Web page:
3. Identify existing information and generate new knowledge on barriers to health care experienced by members of underserved racial and ethnic groups with disabilities.
4. Develop and disseminate recommendations on ways to improve access to and quality of health care and health promotion efforts for people with disabilities in underserved racial and ethnic groups.
The project will use a mixed-methods approach which includes a census and analysis of ongoing federal, state, and foundation-funded efforts to reduce racial and ethnic disparities; secondary analysis of populationbased survey data; a review of existing literature on barriers to health care; focus group research with adults with disabilities from underserved racial and ethnic groups; and a national summit to present and discuss project findings and recommendations.
Project Conectar: Building Capacity in a Community to Learn the Signs Act Early
Bobbie Vaughn, PhD, Florida Center for Inclusive Communities
This RTOI aims to reduce disparities in early identification of autism and other developmental disabilities (DD) and to increase access to services in a largely Hispanic commumity (i.e., Little Havana) in Miami, FL. The PI's of Project Conectar: Building the Capacity of a Community to Learn the Signs. Act Early, will implement a health communication model paired with cultural competence to address the disparities in identification of autism and DD in this Hispanic community. Outcome and process evaluation data will assess the utilization of the model and steps toward outcomes of early identification and subsequent access to services. The model developed by Project Conectar will provide other communities with an exemplar of an approach that might be used to ensure the early identification of young children with autism within Hispanic and other diverse communities. We will partner with Connect Familias in Little Havana to a) plan and develop strategies through collaborators and advisory council, b) develop and pretest concepts, messages, and materials through focus groups to modify and extend "Learn the Signs", c) to implement through natural helpers and community health workers with modified arterials to help families understand their child's development, and d) assess effectiveness through outcome and process evaluation. We expect to double from Year 1 to Year 2 the number of families enrolled who will be seeking help for their child.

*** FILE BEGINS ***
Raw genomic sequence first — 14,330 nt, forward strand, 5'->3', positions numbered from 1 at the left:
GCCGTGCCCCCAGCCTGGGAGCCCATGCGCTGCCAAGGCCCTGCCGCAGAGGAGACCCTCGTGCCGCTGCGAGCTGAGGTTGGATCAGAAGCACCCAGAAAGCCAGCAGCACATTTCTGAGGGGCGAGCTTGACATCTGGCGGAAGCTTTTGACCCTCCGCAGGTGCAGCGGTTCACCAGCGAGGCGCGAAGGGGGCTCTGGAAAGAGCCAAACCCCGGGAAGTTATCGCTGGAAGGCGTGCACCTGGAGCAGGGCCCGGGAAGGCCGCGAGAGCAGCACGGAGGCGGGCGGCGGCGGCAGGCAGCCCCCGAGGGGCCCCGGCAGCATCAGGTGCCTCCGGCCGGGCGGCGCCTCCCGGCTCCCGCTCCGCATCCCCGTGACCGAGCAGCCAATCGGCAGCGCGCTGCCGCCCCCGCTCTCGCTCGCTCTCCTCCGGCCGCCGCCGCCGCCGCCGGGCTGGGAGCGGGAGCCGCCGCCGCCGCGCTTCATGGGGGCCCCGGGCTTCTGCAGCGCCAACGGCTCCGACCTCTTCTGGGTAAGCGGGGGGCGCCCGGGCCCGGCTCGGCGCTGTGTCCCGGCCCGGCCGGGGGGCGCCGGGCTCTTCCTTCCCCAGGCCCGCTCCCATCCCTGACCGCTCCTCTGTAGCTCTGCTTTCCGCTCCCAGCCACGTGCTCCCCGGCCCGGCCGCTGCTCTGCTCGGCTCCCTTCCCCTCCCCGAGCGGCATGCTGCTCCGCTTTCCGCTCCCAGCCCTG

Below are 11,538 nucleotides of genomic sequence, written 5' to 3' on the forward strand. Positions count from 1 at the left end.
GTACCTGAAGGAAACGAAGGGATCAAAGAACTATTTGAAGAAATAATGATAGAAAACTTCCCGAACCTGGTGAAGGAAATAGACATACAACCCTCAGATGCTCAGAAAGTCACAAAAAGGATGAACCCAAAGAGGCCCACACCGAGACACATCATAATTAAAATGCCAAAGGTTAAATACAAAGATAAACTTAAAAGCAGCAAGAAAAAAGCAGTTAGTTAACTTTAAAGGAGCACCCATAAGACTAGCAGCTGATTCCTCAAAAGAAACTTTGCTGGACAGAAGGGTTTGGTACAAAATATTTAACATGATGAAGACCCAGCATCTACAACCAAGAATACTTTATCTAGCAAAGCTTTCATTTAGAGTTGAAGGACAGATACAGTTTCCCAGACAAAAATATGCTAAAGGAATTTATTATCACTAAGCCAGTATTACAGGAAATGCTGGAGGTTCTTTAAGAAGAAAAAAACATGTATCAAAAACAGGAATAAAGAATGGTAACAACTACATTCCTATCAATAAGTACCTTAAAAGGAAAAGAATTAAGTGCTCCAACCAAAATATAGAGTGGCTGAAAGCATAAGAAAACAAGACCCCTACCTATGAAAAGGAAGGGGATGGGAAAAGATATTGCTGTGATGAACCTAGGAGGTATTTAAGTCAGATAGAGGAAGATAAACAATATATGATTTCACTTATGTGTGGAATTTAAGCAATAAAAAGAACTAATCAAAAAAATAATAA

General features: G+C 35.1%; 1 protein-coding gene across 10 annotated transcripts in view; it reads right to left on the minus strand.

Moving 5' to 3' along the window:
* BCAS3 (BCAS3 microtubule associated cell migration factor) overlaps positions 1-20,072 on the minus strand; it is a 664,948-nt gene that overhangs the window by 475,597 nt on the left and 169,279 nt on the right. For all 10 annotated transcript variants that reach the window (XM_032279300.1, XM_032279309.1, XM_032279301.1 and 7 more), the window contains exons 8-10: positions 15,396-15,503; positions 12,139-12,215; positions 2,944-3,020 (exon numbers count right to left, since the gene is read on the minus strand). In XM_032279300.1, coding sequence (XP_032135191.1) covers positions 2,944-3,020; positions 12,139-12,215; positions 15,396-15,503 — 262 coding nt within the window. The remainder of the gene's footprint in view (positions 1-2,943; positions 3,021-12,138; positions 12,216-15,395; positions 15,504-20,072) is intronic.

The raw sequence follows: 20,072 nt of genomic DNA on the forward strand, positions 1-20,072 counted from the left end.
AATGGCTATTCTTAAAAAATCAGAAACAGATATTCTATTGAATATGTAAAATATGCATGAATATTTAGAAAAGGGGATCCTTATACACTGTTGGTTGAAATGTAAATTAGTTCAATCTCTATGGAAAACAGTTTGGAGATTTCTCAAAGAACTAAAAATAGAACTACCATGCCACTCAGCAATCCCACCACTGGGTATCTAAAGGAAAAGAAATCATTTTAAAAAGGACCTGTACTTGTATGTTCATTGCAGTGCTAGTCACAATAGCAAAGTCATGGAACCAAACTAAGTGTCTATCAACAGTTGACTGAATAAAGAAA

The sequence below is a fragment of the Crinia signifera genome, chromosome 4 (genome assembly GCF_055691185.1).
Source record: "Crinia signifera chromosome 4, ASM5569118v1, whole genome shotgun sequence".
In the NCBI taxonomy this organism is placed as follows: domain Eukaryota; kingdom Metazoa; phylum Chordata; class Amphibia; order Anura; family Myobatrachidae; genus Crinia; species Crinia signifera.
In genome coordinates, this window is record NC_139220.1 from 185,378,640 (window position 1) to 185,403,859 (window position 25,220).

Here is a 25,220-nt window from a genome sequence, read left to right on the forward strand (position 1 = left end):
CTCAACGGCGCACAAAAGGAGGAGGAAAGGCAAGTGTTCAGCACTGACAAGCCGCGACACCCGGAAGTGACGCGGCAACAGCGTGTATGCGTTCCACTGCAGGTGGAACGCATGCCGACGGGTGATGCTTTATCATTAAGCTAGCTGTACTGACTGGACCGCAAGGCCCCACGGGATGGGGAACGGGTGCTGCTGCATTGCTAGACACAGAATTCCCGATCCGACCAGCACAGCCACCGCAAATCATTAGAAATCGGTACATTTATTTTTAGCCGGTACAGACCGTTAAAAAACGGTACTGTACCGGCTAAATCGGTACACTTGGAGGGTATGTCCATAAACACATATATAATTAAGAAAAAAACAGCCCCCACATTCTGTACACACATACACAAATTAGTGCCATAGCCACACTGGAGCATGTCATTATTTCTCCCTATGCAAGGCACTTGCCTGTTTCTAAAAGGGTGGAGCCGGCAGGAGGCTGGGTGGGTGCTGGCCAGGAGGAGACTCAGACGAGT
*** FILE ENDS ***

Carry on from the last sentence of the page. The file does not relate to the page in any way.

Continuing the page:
School Age Outcomes of Children With Hearing Loss
Betty Vohr, MD, Paul V. Sherlock Center on Disabilities